Wednesday, September 17, 2008

Taking the Democratic Party too far to the left

Although I am still very likely to vote for Barack Obama in November, I do agree with the general sentiment expressed by Lynn Forester de Rothschild, whose defection from supporting the Democratic Party is chronicled in a blog post on The New York Times Web site by Michael Falcone entitled "A Democratic Baroness Endorses McCain-Palin Ticket":

"I believe that Barack Obama with, and Nancy Pelosi and Howard Dean have taken the Democratic Party too far to the left," she said. "I'm not comfortable there."

I just happen to be even more uncomfortable with the too-far right wing posture of the Republicans.

Actually, although I completely agree that MoveOn and Nancy Pelosi (and The Progressives in general) are too-far left, I am not completely convinced that either Howard Dean or Barack "The One" Obama are so left-wing so much as simply riding on the waves being made by the "angry" Progressives who happen to get a lot of their energy and enthusiasm from rebelling against The Centrists (e.g., The Clintons) who they feel have sold out the Democratic Party.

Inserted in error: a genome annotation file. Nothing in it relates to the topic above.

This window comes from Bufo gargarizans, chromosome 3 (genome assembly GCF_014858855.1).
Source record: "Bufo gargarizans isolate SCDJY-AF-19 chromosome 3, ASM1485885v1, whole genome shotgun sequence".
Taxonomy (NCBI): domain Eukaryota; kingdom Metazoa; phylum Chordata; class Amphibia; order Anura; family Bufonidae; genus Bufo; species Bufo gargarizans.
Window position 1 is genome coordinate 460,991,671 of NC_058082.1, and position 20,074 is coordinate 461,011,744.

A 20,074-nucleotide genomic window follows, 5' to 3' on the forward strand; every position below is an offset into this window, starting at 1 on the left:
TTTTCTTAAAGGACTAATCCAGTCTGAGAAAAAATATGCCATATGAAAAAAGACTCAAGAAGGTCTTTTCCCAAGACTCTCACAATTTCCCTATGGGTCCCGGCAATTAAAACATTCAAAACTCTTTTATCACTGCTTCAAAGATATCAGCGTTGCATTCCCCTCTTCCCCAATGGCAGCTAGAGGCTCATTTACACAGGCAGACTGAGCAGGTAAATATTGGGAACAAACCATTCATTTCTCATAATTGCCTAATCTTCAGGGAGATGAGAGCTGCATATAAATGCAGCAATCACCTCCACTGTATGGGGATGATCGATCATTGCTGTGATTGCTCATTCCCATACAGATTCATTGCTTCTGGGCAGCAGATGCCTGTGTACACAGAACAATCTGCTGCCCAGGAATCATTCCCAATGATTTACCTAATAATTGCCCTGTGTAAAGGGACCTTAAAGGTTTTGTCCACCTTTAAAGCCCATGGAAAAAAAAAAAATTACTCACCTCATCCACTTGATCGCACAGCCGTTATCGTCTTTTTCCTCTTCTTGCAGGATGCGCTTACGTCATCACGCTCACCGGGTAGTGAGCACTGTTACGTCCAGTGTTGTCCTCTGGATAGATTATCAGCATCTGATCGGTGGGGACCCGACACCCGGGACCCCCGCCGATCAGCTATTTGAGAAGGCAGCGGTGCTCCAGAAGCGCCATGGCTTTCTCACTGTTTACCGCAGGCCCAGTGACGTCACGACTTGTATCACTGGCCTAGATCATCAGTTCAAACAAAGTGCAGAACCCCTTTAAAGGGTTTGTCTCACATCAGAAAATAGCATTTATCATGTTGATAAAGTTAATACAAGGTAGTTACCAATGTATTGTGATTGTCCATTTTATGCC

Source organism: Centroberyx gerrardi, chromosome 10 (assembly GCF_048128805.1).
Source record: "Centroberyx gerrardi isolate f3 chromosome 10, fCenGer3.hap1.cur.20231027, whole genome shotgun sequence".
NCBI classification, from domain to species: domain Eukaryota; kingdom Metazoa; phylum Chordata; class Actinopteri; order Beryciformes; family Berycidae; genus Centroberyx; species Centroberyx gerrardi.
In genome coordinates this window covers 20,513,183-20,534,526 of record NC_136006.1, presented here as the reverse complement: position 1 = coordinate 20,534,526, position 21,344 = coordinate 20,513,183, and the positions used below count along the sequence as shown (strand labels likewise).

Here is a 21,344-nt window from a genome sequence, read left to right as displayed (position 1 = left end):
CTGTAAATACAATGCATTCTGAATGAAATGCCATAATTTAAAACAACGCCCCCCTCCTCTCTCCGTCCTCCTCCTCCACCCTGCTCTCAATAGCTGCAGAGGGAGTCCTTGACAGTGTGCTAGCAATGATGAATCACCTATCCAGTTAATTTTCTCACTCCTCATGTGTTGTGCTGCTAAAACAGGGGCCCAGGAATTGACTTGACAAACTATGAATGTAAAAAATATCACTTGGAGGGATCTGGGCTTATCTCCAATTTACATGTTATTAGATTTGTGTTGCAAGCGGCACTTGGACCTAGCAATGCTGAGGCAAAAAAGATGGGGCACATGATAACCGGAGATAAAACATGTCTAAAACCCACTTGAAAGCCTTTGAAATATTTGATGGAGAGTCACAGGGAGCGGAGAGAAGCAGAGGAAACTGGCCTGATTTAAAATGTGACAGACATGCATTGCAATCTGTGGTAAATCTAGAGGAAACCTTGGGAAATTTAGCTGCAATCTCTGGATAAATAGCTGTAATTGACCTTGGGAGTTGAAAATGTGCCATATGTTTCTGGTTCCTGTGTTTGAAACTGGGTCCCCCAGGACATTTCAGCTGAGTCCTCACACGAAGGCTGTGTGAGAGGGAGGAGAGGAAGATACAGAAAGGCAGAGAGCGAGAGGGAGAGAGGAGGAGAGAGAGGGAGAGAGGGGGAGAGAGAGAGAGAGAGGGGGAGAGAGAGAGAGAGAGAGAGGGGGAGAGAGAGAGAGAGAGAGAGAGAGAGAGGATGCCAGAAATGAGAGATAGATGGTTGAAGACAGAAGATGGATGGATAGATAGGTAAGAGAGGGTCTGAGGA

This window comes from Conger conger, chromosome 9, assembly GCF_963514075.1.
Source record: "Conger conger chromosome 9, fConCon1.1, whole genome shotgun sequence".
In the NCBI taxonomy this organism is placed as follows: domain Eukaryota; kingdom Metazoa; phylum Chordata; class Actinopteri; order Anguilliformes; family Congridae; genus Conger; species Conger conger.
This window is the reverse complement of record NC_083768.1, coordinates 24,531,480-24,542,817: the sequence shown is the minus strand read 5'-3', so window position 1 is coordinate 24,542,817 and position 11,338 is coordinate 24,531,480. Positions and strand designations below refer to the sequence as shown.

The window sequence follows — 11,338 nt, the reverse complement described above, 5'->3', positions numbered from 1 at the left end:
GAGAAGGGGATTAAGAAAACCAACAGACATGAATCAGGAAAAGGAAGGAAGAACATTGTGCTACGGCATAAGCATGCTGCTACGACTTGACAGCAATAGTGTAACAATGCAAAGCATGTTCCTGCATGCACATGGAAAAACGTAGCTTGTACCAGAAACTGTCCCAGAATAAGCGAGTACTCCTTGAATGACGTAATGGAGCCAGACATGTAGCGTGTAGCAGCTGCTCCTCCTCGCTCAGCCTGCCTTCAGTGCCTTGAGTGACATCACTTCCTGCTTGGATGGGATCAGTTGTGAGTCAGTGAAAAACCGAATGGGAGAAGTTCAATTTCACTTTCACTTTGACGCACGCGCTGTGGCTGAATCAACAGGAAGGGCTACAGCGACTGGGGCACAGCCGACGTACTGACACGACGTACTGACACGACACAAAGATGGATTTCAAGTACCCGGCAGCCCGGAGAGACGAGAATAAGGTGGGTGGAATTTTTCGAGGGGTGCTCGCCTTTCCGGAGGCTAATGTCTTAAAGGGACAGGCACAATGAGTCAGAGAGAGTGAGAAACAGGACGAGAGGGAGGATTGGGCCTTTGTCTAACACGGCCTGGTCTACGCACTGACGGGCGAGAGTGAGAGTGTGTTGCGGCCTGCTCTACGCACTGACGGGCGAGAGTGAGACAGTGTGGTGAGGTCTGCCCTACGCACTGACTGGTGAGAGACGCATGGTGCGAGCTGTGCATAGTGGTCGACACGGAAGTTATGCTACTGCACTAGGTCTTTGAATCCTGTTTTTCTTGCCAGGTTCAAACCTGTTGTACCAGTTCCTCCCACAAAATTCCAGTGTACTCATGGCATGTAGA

To me, the only real question is when the center-left and center-right will either voluntarily leave their respective parties or in fact get booted out and then form a true Centrist Party. A year ago I would not have said that such a prospect was imminent, but now it does feel as if we have at least inched closer.

In my model, the 20% of the far-right would remain hard-core Republicans, the 20% of the far-left would remain hard-core Democrats, and then the middle 60% would become Centrists. The 40% at the "fringes" can then condemn compromise all they want, while the majority in the middle can take a more relaxed view of what cannot be tolerated.

-- Jack Krupansky


Post a Comment

Subscribe to Post Comments [Atom]

<< Home